In addition, the Kahlert Foundation is contributing an added $1 million for a ninth home in Utah. To help raise funds to sustain these new homes, Encircle is also announcing the launch of its new Sustainability Fund, which will ensure continued support for LGBTQ+ youth at all Encircle locations.
“It’s amazing to watch the impact Encircle has had on the Utah community over the past few years,” said Heather Kahlert, executive vice president of the Kahlert Foundation. “We have a need for more mental health services in Utah especially when it comes to Utah’s LGBTQ+ youth. Encircle’s excellence in providing these services is unmatched and our family foundation couldn’t think of a better organization to partner with in order to help all youth in our community feel loved and supported.”
“Having the opportunity to bring Encircle to the Las Vegas community has been incredibly rewarding for both Aja and I,” Reynolds said. “We are excited to continue to follow and support Encircle as it expands to help even more LGBTQ+ youth and their families come together with their communities to lift everyone up.”
Chaired by Cook, the Smiths, Reynolds and Volkman, the goal of the campaign was to support the nonprofit’s expansion efforts to build community, acceptance and understanding for LGBTQ+ youth and their families, and promote its philosophy of “No Sides, Only Love.”
TIM VANDENACK, Standard-Examiner
With the campaign goal reached following the latest donation from Domo and the Jameses, Encircle will be able to continue its expansion with new locations in Arizona, Idaho, Nevada and Utah.
The nonprofit has already started construction on locations in Heber, Logan and Ogden, as well as Las Vegas.
As Encircle enters this next phase, its top priority remains to build community, acceptance and understanding for LGBTQ+ youth and their families. In order to ensure the ongoing operations of Encircles new homes, including therapy sessions and other programming to support LGBTQ+ youth, Encircle is now opening its new Sustainability Fund.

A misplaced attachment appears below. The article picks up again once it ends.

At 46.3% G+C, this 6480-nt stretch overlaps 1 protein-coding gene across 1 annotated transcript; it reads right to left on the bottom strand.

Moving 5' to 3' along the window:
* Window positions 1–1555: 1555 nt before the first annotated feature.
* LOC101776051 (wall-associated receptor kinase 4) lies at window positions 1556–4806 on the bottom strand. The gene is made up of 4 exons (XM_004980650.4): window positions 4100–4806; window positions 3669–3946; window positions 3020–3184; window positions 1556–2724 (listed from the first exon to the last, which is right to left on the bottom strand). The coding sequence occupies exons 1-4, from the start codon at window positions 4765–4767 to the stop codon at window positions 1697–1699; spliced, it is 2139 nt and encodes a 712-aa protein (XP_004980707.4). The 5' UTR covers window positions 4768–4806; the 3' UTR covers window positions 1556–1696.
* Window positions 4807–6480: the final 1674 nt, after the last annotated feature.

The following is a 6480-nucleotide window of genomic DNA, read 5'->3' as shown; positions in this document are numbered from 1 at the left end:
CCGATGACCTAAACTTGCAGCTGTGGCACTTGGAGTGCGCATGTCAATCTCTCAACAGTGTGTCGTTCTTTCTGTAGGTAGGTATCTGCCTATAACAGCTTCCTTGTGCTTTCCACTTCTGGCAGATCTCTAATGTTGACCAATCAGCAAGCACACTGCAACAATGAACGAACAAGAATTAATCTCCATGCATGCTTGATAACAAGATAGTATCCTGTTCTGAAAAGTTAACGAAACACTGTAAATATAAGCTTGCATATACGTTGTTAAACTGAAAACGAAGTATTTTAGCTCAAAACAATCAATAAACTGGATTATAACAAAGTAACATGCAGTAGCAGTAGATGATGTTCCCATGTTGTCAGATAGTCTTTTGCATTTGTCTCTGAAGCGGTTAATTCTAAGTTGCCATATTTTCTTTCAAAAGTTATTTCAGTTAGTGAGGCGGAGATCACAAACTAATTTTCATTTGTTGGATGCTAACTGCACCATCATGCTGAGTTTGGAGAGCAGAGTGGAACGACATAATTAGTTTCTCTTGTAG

This fund will help secure the future for those who benefit from Encircle’s programs and services. As part of the Sustainability Fund, Encircle is also opening the first Encircle Café in its Salt Lake City home at 331 S. 600 East in Salt Lake City.
The cafe will not only provide employment and skills training to Encircle youth, but offer an additional source of income for the home.
The Salt Lake City cafe, which will be open during the day, is a pilot program with the hope of implementing similar cafes at other locations.
Encircle homes will continue to provide services and support during afternoon and evening hours. The cafes will be staffed in part by Encircle youth who will receive on-the-job training and learn essential life skills.
“At Encircle we believe there are no sides, only love, and we are so thankful for everyone who has believed in us and made our vision to help more youth and families a reality,” Larsen said. “The more communities we are able to enter, the more LGBTQ+ youth we will be able to serve, ensuring they feel loved and supported no matter what. Our new sustainability fund will help to ensure a secure future for Encircle so we can serve youth and families for years to come.”
“Ashley and I want everyone to know that they will always have a place of safety wherever we are — that every person is safe to be their true self, openly and wholeheartedly,” Ryan Smith said.
“As someone who is passionate about Utah, I am so proud that Encircle started here. And while the challenges LGBTQ+ youth face are not limited to one geography, tradition, or culture, it’s a powerful statement that one of the greatest solutions — Encircle — started here. I couldn’t be more excited to help this incredible organization expand across the U.S. — there should be an Encircle in every city — because there are no sides, only love,” he added.
For more information about Encircle, its expansion project or to make a donation, visit http://encircletogether.org.